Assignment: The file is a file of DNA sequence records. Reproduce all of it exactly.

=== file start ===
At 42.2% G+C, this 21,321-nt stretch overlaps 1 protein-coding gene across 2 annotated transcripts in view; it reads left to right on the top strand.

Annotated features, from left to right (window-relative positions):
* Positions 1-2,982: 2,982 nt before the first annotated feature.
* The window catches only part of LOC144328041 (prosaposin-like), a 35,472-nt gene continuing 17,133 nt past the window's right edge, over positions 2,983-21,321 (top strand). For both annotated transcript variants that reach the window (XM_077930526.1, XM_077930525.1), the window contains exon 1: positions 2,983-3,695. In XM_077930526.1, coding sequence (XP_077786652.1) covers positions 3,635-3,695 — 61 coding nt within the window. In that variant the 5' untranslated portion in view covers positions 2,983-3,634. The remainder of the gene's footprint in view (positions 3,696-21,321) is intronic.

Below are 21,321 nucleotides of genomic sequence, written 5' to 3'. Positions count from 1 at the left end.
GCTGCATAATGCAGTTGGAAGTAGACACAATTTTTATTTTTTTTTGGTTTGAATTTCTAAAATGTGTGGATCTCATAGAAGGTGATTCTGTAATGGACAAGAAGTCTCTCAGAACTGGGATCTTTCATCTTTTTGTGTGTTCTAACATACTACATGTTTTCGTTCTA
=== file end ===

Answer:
At 42.2% G+C, this 21,321-nt stretch overlaps 1 protein-coding gene across 2 annotated transcripts in view; it reads left to right on the top strand.

Annotated features, from left to right (window-relative positions):
* Positions 1-2,982: 2,982 nt before the first annotated feature.
* The window catches only part of LOC144328041 (prosaposin-like), a 35,472-nt gene continuing 17,133 nt past the window's right edge, over positions 2,983-21,321 (top strand). For both annotated transcript variants that reach the window (XM_077930526.1, XM_077930525.1), the window contains exon 1: positions 2,983-3,695. In XM_077930526.1, coding sequence (XP_077786652.1) covers positions 3,635-3,695 — 61 coding nt within the window. In that variant the 5' untranslated portion in view covers positions 2,983-3,634. The remainder of the gene's footprint in view (positions 3,696-21,321) is intronic.

Below are 21,321 nucleotides of genomic sequence, written 5' to 3'. Positions count from 1 at the left end.
GCTGCATAATGCAGTTGGAAGTAGACACAATTTTTATTTTTTTTTGGTTTGAATTTCTAAAATGTGTGGATCTCATAGAAGGTGATTCTGTAATGGACAAGAAGTCTCTCAGAACTGGGATCTTTCATCTTTTTGTGTGTTCTAACATACTACATGTTTTCGTTCTA